This is why you see many people with sleep apnea also experiencing insomnia, but simply chalk it up to an ill-timed cup of coffee in the afternoon. 

Are Sleep Apnea and Insomnia Related?

Sleep apnea and insomnia are related in that insomnia is a symptom of sleep apnea. What this means is that if you have sleep apnea, it’s likely you’ll experience insomnia. Your sleep apnea will interrupt your breathing during sleep and likely wake you up, so that’s another reason why some may erroneously attribute what could be sleep apnea as insomnia.

Insomnia’s symptoms include waking up too early in the morning, the inability to fall back to sleep, and going through episodes of uncomfortable or disturbed sleep. If your sleep apnea wakes you up, then it’s likely you’ll experience any of those events as a consequence.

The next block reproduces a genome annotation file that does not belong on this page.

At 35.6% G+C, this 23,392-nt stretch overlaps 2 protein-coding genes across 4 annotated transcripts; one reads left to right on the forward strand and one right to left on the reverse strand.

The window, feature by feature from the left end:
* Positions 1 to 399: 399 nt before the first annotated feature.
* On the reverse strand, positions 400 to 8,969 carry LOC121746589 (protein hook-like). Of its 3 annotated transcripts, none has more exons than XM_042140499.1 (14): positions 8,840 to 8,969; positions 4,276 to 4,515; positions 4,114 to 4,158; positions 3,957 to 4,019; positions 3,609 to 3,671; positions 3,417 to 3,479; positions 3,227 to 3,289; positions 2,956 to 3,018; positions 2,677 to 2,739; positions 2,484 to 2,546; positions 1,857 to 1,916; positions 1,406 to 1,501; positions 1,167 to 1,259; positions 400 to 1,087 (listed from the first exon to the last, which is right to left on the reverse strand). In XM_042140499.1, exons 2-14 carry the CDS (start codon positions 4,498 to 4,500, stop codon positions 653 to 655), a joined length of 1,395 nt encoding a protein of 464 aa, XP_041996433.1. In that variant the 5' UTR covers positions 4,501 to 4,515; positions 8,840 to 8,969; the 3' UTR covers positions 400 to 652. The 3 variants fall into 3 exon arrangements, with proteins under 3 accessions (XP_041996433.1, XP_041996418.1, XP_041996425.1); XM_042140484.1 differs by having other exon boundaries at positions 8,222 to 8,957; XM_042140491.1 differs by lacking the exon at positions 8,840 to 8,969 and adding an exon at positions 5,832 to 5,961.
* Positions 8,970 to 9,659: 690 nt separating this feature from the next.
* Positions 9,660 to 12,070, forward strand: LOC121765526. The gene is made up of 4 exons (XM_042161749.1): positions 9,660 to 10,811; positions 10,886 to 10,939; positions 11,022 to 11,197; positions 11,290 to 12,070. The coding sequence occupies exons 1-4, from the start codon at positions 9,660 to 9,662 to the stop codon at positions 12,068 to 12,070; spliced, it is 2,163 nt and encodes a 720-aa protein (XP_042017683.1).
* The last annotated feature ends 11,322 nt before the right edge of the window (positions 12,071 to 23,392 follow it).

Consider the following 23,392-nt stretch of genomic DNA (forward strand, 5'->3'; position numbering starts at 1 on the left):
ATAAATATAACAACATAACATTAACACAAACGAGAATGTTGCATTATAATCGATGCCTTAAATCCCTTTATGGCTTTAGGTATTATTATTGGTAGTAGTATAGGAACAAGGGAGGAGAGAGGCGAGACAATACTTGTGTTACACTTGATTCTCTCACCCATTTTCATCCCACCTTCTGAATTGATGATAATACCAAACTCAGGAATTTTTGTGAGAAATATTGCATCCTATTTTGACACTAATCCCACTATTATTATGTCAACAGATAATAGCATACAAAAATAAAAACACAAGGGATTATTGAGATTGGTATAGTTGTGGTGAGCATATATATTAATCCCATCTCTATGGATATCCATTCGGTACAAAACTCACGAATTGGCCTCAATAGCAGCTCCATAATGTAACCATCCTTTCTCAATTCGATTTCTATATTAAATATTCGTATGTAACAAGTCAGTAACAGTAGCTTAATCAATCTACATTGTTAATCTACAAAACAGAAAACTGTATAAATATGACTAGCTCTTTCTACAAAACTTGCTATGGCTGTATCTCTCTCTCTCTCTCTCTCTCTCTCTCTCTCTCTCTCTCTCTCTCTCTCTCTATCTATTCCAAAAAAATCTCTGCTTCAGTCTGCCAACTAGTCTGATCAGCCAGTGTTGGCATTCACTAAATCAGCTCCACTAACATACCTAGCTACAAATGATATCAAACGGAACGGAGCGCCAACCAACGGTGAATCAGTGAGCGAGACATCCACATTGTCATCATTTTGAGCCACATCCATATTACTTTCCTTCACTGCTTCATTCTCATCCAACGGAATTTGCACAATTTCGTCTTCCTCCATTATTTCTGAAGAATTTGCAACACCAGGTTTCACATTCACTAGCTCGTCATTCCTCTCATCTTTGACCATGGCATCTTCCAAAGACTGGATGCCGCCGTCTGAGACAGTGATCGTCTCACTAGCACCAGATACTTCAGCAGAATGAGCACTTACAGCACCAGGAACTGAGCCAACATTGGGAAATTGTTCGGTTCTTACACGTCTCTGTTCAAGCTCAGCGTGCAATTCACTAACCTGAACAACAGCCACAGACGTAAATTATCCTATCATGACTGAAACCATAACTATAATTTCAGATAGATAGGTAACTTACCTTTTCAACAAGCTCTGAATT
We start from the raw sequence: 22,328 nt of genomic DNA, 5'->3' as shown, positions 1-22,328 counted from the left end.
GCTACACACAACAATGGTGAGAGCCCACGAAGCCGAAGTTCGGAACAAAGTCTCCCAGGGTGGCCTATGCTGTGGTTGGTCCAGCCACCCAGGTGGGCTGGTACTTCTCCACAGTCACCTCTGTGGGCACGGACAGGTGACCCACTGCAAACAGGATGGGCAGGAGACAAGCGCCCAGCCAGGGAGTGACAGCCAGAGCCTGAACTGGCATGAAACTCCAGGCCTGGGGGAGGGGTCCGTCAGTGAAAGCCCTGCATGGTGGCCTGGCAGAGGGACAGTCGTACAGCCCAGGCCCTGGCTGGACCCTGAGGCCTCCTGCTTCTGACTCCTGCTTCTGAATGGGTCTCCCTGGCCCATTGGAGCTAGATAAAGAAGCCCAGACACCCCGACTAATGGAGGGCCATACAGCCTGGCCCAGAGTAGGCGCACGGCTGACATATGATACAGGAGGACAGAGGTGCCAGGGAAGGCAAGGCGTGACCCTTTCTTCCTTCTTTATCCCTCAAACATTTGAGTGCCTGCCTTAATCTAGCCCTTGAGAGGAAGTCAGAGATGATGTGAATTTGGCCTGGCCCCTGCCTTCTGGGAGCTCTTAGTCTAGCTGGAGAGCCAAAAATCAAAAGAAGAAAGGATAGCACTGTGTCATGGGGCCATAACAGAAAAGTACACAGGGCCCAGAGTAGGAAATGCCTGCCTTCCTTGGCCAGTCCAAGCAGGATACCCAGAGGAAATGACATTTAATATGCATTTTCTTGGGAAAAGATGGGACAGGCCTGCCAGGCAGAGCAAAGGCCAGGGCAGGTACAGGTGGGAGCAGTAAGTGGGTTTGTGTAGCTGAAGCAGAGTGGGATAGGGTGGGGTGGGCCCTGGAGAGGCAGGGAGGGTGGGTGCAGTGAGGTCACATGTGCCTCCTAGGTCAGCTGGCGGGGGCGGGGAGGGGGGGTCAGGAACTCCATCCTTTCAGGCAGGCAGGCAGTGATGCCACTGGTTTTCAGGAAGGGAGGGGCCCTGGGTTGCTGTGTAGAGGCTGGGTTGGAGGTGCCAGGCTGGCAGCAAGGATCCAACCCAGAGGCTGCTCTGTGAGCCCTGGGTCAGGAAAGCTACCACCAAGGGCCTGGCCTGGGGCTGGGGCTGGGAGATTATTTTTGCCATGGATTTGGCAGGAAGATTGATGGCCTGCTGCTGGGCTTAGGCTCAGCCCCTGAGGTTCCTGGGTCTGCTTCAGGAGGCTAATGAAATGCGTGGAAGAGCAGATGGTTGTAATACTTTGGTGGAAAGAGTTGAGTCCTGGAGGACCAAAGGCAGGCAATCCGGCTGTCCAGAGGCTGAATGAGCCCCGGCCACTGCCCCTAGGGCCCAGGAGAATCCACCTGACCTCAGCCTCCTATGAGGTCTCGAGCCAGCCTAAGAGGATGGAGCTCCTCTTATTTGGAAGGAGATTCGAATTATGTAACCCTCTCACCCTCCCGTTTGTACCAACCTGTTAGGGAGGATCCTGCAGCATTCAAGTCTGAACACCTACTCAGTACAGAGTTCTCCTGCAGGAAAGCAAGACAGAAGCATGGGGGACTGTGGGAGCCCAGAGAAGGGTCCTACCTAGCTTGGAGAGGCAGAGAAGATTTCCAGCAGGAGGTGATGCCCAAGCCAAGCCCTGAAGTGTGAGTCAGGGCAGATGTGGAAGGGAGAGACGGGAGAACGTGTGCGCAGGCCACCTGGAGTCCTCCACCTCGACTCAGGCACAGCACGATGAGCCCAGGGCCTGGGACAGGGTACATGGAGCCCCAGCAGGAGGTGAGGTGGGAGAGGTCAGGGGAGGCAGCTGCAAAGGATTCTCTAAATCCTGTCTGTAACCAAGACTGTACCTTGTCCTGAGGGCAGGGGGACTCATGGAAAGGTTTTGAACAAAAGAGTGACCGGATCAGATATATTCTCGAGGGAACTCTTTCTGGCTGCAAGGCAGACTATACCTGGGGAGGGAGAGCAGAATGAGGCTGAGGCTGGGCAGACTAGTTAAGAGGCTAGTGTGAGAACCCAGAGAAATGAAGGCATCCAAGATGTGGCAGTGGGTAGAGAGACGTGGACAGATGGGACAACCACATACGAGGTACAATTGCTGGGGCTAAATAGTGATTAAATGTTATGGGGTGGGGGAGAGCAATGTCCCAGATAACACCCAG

What’s the Difference Between Sleep Apnea and Insomnia?

The main difference is cause. While there are three different types of sleep apnea, the most common one is OSA. OSA is typically caused by a physical condition that causes airflow blockage. That blockage may cause someone to have trouble breathing normally while sleeping, and then their nervous system will wake them up so they can take a breath. If someone who is already prone to anxiety, stress, and depression experiences this, it’s likely they’ll have trouble falling back asleep for the night which could create an insomnia event.